Additionally, I had all these stories that my father told me over the years.  I suppose it would have been possible to link them consecutively, forming days and weeks to build the story.  But really, the things Jimmy experiences – the relationship with his father, the decline of his hometown, the transition from steam to diesel engines – are really stories that make more sense when they are viewed across the broader spectrum of time. When I read Rita Dove’s Pulitzer Prize winning Thomas and Beulah, I saw how she was able to convey individual stories in each poem, but that she also used the poems as building blocks to create a larger, overarching story.  I realized in the middle of reading Dove’s book that I could do the same thing using short stories instead of poems.  It allowed me to use my father’s individual stories in a way that also told the larger story across the years.  It was, in my mind, the perfect solution.

But it was not without its problems.  It was an unusual way of doing at things – especially in the world of children’s books - so I wasn’t sure how it was going to be received.  And frankly, I was too inexperienced to know that I might face different complications than what I would have faced if I’d written it as a “normal” chronologically-told novel.  I had to make sure to thread things through each chapter to make them all hold together.  The characters had to be carried through while also minding the pacing of the events – both on a macro and micro level.  Stories had to butt up against each other without overshadowing each other, but while also laying the groundwork for the tales and plot changes to come.  Relationships had to change over time – not too fast and not too slow - as did Jimmy’s perceptions.  I had to rearrange the stories sometimes to make sure they built upon each other to a final crescendo.

My wonderful editor, Patricia Lee Gauch, was essential in helping me figure out the best way to make the structure work.  She turned me into a literary seamstress of sorts, helping me understand on a concrete level what needed to be accomplished in order to most effectively stitch the individual chapters together into a larger single work. 

Edie Hemingway:  Does the title of your book have both a literal and metaphorical connection to the story?

Fran Cannon Slayton:  Ah, the title of my book!  It took a while for us to find it.  The first title was All Hallow’s Eve, which I loved but was too holiday oriented and would have limited the book since it is about much more than just Halloween.  The next title was How To Stop a Moving Train, which I loved, but the sales and marketing folks did not – and they’ve got a lot more experience than I do!  We threw out a load of possible titles and the one that stuck is When the Whistle Blows.

It is a title that does have a literal reference to the old steam engine whistles (a far cry – pardon the lame pun – from the diesel engine horns of today).  It also references a whistle blowing metaphorically, as when your time is up, or something comes to an end.  It is very apt, I think.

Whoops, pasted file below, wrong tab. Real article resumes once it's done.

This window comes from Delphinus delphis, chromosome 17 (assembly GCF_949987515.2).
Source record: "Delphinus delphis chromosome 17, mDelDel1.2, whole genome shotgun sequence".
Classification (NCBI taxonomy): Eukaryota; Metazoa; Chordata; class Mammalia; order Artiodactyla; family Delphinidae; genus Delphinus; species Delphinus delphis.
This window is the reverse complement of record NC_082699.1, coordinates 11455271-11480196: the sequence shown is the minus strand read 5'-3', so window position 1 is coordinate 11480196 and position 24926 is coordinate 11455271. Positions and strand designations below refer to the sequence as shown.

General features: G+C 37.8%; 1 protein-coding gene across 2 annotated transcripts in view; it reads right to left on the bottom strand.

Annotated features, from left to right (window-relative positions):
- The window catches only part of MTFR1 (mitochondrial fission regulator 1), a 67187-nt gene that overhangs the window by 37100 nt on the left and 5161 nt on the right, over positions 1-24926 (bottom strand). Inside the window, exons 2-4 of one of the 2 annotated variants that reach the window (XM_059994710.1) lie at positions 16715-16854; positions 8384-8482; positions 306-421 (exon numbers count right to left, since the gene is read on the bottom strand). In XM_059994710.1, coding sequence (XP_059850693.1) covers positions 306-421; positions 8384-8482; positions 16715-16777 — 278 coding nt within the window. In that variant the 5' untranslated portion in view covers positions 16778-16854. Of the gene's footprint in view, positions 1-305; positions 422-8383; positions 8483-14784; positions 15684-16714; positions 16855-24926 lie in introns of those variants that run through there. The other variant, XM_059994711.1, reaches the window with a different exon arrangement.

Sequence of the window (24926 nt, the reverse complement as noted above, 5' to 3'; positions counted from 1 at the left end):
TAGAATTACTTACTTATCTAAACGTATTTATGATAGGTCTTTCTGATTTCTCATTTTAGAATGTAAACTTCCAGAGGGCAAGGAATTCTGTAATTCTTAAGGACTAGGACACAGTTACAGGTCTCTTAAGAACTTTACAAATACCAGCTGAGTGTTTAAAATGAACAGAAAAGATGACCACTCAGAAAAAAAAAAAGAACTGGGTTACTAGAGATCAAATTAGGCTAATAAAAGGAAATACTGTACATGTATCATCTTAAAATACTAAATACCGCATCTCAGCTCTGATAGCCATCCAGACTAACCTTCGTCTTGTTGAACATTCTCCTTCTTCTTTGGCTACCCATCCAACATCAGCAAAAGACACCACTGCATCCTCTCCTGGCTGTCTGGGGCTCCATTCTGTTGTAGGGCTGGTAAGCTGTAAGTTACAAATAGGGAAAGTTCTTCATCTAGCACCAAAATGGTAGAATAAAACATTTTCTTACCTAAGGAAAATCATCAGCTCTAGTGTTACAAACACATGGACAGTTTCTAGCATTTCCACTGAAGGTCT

It also serves another purpose: When the Whistle Blows is a “crossover” novel – a book that will hopefully find its audience with kids and adults alike.  The title seems to have the potential to appeal to both markets.

Edie Hemingway:  What type of research did you do for your book, which is set in the 1940s?

Fran Cannon Slayton:  I joke that in some ways I’ve been researching this book for my entire life.  I’ve heard Dad’s stories for years, since I was a child, and they have become an integral part of who I am.  Rowlesburg, West Virginia is a large part of who I am as well.  My parents both grew up there, and I visited the town all throughout my childhood to see my relatives.  I was able to swim and fish in the Cheat River and feel the sounds of the diesel horns shaking the town from its insides out.  I couldn’t help but hear about the old steam trains and how different they were.  I could picture them in my head as I heard about how they were replaced by the diesel engines and how the town lost so many jobs – and people - as a result. 

When it came time to write the book I did other research as well.  I visited the town many times with my family and once with my father, my uncle Dick, and my cousin Roger.  My uncle Dick had worked with my grandfather, William Patrick Cannon, who was the foreman of the Baltimore and Ohio Railroad in Rowlesburg in the 1940s.  Dick showed us around the old M&K Junction so I could see my grandfather’s old office, the Mallet pits, the tower, the shop and the yard.  It was a fantastic trip and I learned a lot; I even got to see my grandfather’s handwriting in the old train logs that Uncle Dick still had.

Uncle Dick also gave me some great old photos of steam engines and diesels, and I spent countless hours looking through old pictures of Mallet engines on the Internet.  I also went through old Rowlesburg high school yearbooks and other books about the area, and talked to a number of old timers about the town.  I also researched Burpee seeds, World War II, the Irish Potato Famine, and countless other little details I found myself wondering about as I went along. 

Edie Hemingway:  Tell us about your path to publication.

Fran Cannon Slayton:  It is half long road, half Cinderella story.  The Cinderella part is this:  I began writing When the Whistle Blows pretty much at the beginning of 2005 and not much later was a finalist in the SCBWI Work-In-Progress Grant competition.  That was before I really found my voice.  I received a scholarship to attend the Highlights Foundation’s children’s writers’ workshop in Chautauqua, NY in July 2006, where I met Patricia Lee Gauch.  Patti read the first twelve pages of my then half-finished manuscript and loved it.  She wanted to see the rest of it, exclusively, and read it while she was on vacation.  Three weeks later she called and offered to give me her help and guidance as I finished it.  What a gift! 

About the same time as I went to Chautauqua I also participated in the Sierra Nevada SCBWI mentorship program and was paired with the incomparable Ellen Hopkins as my mentor.  Ellen introduced me to Laura Rennert of Andrea Brown Literary Agency who read my partial and offered to represent me.  Another gift!